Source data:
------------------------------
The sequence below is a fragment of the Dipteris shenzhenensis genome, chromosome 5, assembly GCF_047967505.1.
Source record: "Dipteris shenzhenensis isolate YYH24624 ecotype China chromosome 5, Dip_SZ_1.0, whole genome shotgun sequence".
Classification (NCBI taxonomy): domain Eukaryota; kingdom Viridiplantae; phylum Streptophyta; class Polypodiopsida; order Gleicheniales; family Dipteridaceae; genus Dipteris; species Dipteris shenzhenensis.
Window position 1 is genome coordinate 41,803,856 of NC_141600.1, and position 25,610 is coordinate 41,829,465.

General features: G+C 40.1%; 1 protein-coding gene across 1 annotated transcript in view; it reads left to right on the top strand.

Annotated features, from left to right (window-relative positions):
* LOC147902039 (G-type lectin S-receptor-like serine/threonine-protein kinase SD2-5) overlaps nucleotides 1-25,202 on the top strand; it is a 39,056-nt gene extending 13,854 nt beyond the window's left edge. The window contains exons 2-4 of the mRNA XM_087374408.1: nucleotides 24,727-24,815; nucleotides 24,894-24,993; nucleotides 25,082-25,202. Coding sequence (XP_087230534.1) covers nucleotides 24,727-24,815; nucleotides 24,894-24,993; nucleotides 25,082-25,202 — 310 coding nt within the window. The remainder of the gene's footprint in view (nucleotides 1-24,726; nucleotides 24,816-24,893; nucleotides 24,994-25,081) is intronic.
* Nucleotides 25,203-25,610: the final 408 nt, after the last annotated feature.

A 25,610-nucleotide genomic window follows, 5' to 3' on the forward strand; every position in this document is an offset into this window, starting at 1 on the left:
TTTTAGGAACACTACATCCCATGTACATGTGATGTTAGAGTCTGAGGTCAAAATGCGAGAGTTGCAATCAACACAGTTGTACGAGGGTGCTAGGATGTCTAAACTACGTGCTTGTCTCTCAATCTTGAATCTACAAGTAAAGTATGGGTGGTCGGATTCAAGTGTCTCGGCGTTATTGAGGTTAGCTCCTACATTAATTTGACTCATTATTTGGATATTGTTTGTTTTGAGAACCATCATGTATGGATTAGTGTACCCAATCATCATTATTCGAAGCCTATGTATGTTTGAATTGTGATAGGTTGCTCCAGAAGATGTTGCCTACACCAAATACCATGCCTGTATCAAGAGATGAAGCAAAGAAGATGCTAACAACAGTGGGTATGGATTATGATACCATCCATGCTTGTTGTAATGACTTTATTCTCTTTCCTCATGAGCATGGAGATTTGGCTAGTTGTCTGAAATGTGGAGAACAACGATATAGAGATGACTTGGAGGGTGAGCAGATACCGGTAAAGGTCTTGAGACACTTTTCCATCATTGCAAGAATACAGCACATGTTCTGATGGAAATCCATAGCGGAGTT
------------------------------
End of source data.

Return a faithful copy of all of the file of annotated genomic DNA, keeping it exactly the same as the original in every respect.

The sequence below is a fragment of the Dipteris shenzhenensis genome, chromosome 5, assembly GCF_047967505.1.
Source record: "Dipteris shenzhenensis isolate YYH24624 ecotype China chromosome 5, Dip_SZ_1.0, whole genome shotgun sequence".
Classification (NCBI taxonomy): domain Eukaryota; kingdom Viridiplantae; phylum Streptophyta; class Polypodiopsida; order Gleicheniales; family Dipteridaceae; genus Dipteris; species Dipteris shenzhenensis.
Window position 1 is genome coordinate 41,803,856 of NC_141600.1, and position 25,610 is coordinate 41,829,465.

General features: G+C 40.1%; 1 protein-coding gene across 1 annotated transcript in view; it reads left to right on the top strand.

Annotated features, from left to right (window-relative positions):
* LOC147902039 (G-type lectin S-receptor-like serine/threonine-protein kinase SD2-5) overlaps nucleotides 1-25,202 on the top strand; it is a 39,056-nt gene extending 13,854 nt beyond the window's left edge. The window contains exons 2-4 of the mRNA XM_087374408.1: nucleotides 24,727-24,815; nucleotides 24,894-24,993; nucleotides 25,082-25,202. Coding sequence (XP_087230534.1) covers nucleotides 24,727-24,815; nucleotides 24,894-24,993; nucleotides 25,082-25,202 — 310 coding nt within the window. The remainder of the gene's footprint in view (nucleotides 1-24,726; nucleotides 24,816-24,893; nucleotides 24,994-25,081) is intronic.
* Nucleotides 25,203-25,610: the final 408 nt, after the last annotated feature.

A 25,610-nucleotide genomic window follows, 5' to 3' on the forward strand; every position in this document is an offset into this window, starting at 1 on the left:
TTTTAGGAACACTACATCCCATGTACATGTGATGTTAGAGTCTGAGGTCAAAATGCGAGAGTTGCAATCAACACAGTTGTACGAGGGTGCTAGGATGTCTAAACTACGTGCTTGTCTCTCAATCTTGAATCTACAAGTAAAGTATGGGTGGTCGGATTCAAGTGTCTCGGCGTTATTGAGGTTAGCTCCTACATTAATTTGACTCATTATTTGGATATTGTTTGTTTTGAGAACCATCATGTATGGATTAGTGTACCCAATCATCATTATTCGAAGCCTATGTATGTTTGAATTGTGATAGGTTGCTCCAGAAGATGTTGCCTACACCAAATACCATGCCTGTATCAAGAGATGAAGCAAAGAAGATGCTAACAACAGTGGGTATGGATTATGATACCATCCATGCTTGTTGTAATGACTTTATTCTCTTTCCTCATGAGCATGGAGATTTGGCTAGTTGTCTGAAATGTGGAGAACAACGATATAGAGATGACTTGGAGGGTGAGCAGATACCGGTAAAGGTCTTGAGACACTTTTCCATCATTGCAAGAATACAGCACATGTTCTGATGGAAATCCATAGCGGAGTT